Materials and Methods
Bleomycin‐induced lung injury.
Pathogen‐free female C57BL/6 mice (10–12 weeks old) were obtained from Charles River and housed in rooms maintained at constant temperature and humidity with a 12‐h light cycle. Animals were allowed food and water ad libitum. All animal experiments were conducted under strict governmental and international guidelines. Bleomycin lung injury was induced according to the published protocols (Konigshoff et al, 2009). Briefly, a single intratracheal instillation of 50 μl of bleomycin (3 U/kg; Sigma‐Aldrich, Taufkirchen, Germany), dissolved in sterile saline, was applied using the MicroSprayer Aerosolizer, Model IA‐1C (Penn‐Century, Wyndmoor, PA). Control mice were instilled with 50 μl of saline. After instillation, mice were kept for 3, 7, 14, 21, 28, and 56 days, respectively. For analysis, mice were anesthetized with ketamine (135 mg/kg) and xylazine (7 mg/kg) intraperitoneally, and lung function measurements and bronchoalveolar lavage were performed as described below. Finally, lungs were perfused through the heart with saline to remove remaining blood, and snap‐frozen in liquid nitrogen for proteomic and transcriptomic analyses.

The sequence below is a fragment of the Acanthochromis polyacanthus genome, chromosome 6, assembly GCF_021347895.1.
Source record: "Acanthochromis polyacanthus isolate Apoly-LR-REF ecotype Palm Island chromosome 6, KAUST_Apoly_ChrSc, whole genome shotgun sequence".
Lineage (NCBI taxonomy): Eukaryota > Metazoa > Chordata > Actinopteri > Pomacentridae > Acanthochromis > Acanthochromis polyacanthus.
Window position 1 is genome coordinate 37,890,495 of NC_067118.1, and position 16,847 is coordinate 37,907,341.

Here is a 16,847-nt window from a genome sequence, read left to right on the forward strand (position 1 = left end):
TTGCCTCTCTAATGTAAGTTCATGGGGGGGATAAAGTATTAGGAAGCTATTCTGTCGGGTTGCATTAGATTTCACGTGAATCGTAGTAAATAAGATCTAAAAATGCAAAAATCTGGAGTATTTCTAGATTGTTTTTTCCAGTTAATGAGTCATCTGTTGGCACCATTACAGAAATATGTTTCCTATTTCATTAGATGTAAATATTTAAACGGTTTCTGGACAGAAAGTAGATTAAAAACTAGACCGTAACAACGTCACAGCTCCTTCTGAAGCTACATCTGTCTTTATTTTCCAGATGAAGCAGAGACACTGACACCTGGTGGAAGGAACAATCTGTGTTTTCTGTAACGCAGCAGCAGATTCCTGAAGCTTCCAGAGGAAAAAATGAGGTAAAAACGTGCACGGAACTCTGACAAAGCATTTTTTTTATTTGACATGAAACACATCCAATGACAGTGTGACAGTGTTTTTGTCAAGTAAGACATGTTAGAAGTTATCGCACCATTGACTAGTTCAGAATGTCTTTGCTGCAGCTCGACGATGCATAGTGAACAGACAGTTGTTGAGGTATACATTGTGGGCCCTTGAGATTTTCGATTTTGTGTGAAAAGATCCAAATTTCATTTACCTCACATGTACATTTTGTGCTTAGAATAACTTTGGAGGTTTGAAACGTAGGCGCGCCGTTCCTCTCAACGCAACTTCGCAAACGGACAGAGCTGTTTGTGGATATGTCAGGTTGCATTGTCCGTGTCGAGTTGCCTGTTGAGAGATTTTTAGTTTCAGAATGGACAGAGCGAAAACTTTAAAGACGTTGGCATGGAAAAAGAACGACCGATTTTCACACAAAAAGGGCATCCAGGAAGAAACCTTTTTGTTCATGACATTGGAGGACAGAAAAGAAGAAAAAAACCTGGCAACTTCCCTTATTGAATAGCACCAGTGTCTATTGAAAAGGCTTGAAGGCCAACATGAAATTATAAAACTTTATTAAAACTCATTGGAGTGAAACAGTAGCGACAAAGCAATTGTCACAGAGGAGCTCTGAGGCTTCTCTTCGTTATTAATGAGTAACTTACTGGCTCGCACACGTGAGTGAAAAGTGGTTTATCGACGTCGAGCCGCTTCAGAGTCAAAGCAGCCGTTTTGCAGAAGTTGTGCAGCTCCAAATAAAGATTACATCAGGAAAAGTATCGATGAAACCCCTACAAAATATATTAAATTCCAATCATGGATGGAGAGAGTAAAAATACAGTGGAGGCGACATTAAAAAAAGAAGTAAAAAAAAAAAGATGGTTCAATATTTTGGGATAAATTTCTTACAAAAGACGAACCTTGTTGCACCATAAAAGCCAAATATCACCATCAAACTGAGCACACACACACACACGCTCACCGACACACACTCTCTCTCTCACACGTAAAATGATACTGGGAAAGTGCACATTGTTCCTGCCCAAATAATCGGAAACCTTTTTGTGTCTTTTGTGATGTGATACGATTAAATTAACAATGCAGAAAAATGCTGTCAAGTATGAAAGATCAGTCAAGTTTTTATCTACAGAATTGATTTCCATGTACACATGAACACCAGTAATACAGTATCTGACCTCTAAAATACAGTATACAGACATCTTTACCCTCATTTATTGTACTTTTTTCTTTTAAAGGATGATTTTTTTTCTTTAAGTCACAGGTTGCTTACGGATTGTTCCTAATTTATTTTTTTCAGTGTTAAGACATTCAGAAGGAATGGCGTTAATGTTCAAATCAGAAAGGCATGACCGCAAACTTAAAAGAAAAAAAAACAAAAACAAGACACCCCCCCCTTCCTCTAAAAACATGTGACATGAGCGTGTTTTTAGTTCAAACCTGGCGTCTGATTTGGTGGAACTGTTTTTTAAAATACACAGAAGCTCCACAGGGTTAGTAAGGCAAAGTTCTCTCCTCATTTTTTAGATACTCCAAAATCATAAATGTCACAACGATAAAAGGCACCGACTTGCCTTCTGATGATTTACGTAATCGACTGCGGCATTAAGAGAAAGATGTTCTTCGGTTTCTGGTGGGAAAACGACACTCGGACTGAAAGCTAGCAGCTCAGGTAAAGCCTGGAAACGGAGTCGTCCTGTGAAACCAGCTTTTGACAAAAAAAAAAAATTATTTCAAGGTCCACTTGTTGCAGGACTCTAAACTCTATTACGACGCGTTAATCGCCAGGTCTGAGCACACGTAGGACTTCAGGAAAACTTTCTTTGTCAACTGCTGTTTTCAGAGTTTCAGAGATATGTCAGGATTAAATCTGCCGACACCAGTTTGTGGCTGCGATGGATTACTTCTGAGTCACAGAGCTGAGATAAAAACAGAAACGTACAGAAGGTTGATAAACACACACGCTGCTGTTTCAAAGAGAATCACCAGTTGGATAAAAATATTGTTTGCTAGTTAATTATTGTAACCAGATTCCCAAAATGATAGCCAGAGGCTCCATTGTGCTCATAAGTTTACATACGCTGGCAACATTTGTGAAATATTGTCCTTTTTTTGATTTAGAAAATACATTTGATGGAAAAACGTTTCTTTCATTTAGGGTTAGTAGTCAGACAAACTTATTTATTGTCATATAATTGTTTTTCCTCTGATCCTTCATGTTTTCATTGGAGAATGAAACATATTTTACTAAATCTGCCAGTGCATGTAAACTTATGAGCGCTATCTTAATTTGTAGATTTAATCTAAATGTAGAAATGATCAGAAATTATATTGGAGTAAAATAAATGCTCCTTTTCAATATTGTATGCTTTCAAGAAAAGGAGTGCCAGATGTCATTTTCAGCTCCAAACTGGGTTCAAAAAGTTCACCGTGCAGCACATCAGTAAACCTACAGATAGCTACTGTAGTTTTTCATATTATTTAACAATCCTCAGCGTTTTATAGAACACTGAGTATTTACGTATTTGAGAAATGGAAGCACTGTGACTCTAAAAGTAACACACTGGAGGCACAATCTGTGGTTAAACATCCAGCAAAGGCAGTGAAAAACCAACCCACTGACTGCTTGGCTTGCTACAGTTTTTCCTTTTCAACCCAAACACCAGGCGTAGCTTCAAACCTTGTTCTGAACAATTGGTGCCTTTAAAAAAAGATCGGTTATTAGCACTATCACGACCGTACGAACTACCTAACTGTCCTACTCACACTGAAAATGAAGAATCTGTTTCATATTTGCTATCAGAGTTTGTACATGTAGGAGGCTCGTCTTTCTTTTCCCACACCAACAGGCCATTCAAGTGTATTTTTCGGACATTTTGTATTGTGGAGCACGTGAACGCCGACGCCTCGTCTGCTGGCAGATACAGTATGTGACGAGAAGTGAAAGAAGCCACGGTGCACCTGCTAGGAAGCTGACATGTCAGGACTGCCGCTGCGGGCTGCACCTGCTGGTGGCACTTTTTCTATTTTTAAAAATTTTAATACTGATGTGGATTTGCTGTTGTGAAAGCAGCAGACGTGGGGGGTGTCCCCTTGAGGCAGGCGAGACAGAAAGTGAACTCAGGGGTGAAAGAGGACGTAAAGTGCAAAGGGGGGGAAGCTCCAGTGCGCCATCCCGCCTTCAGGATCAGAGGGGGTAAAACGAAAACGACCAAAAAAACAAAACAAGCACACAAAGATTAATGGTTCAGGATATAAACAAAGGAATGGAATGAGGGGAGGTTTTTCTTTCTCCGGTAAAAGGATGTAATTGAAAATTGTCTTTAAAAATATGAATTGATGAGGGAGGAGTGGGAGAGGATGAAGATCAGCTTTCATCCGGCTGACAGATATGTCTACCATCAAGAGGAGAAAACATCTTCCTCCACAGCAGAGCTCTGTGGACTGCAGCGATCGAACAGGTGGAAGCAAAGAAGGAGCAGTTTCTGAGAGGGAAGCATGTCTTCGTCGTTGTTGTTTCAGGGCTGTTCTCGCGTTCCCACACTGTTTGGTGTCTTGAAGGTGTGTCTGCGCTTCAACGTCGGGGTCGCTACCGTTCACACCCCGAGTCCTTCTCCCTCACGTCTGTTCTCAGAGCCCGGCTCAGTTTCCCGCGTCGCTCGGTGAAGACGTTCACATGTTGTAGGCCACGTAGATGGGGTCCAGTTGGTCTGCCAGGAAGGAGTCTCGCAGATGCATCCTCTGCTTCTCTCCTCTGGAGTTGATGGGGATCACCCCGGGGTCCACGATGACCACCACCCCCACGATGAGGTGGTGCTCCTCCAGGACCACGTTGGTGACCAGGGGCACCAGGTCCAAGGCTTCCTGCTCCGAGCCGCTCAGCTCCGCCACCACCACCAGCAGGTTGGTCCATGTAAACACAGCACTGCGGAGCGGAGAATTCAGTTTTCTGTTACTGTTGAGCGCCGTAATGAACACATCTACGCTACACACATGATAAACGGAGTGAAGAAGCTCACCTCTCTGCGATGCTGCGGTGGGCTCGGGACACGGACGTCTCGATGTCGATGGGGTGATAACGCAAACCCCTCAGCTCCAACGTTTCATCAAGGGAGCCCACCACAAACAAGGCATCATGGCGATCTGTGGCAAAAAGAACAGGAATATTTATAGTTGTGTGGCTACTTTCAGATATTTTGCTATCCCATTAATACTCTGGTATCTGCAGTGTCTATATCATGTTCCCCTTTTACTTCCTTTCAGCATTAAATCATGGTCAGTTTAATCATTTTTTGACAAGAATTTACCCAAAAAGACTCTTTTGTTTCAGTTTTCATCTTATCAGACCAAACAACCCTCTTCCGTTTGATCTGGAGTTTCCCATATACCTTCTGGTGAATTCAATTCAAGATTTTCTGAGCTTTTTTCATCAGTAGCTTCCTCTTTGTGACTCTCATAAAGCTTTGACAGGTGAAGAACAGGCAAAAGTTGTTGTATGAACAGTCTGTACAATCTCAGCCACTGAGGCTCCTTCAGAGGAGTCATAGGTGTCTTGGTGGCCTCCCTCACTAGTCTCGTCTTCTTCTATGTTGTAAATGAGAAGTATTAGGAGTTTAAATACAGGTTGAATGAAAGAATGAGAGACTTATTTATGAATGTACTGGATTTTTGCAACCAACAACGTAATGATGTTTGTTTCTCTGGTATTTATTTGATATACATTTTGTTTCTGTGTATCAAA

Lung function measurements and bronchoalveolar lavage.
To investigate alterations of lung function after bleomycin application, we used the forced oscillation technique from FlexiVent systems (Scireq, Montreal, Canada). We used this system to measure standard and maximal pressure–volume curves resulting in clinically relevant parameters such as total lung capacity (TLC), resistance (R), compliance (C), elastance (E), tissue damping (resistance) (G), and tissue elasticity (H) of the whole respiratory system. Anesthetized and relaxed mice were tracheotomized, and an 18‐G cannula placed intratracheally to connect the FlexiVent system. Lungs were ventilated in volume‐driven mode corrected for mouse whole‐body weight, with a positive end‐expiratory pressure [PEEP] between three and five and a frequency between 160 and 180 breath/min. After lung function measurements, mice were exsanguinated, and bronchoalveolar lavage (BAL) was performed by applying three times 500 μl of PBS with proteinase inhibitor (Roche, Penzberg, Germany), through the intratracheal cannula. A return of 1.3 ml approximately was obtained. BAL was centrifuged, and supernatant was snap‐frozen in liquid nitrogen for further analysis.
Antibodies, immunohistochemistry, and microscopy